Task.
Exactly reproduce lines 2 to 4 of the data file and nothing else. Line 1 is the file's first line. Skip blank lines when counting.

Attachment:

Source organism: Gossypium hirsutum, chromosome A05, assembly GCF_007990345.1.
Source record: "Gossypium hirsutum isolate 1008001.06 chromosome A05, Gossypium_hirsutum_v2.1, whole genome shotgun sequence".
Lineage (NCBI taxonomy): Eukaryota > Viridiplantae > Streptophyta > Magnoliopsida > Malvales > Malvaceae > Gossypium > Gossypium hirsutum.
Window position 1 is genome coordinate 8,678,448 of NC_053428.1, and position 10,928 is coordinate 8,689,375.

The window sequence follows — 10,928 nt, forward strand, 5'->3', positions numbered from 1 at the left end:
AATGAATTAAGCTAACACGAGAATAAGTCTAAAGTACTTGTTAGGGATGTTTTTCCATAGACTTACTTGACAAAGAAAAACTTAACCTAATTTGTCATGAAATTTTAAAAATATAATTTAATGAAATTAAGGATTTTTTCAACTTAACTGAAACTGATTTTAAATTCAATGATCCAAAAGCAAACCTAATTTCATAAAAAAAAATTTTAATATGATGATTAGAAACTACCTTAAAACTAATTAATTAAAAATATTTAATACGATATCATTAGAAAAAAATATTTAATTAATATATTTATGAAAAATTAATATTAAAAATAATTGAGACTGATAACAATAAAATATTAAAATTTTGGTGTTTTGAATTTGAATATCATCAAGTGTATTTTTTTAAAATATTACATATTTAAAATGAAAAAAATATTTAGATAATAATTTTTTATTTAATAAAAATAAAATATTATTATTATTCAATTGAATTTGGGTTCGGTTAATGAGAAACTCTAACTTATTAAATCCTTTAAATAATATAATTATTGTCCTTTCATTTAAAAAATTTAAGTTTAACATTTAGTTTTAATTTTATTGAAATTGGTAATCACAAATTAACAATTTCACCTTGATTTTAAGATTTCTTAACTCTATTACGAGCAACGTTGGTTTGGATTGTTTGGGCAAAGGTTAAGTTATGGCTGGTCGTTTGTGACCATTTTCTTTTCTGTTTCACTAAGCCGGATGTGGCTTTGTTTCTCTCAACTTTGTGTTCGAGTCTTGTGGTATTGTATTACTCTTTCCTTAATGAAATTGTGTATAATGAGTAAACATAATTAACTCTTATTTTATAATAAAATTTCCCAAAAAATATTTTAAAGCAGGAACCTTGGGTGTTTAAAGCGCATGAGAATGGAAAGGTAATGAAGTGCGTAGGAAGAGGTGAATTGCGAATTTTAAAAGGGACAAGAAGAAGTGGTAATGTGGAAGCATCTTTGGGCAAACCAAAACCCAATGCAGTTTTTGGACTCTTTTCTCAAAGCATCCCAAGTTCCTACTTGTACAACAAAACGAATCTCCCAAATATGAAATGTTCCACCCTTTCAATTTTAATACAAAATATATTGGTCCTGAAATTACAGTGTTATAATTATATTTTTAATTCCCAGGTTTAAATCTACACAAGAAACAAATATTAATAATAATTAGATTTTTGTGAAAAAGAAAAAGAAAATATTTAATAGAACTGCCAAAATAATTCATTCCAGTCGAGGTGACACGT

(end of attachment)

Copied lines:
Source record: "Gossypium hirsutum isolate 1008001.06 chromosome A05, Gossypium_hirsutum_v2.1, whole genome shotgun sequence".
Lineage (NCBI taxonomy): Eukaryota > Viridiplantae > Streptophyta > Magnoliopsida > Malvales > Malvaceae > Gossypium > Gossypium hirsutum.
Window position 1 is genome coordinate 8,678,448 of NC_053428.1, and position 10,928 is coordinate 8,689,375.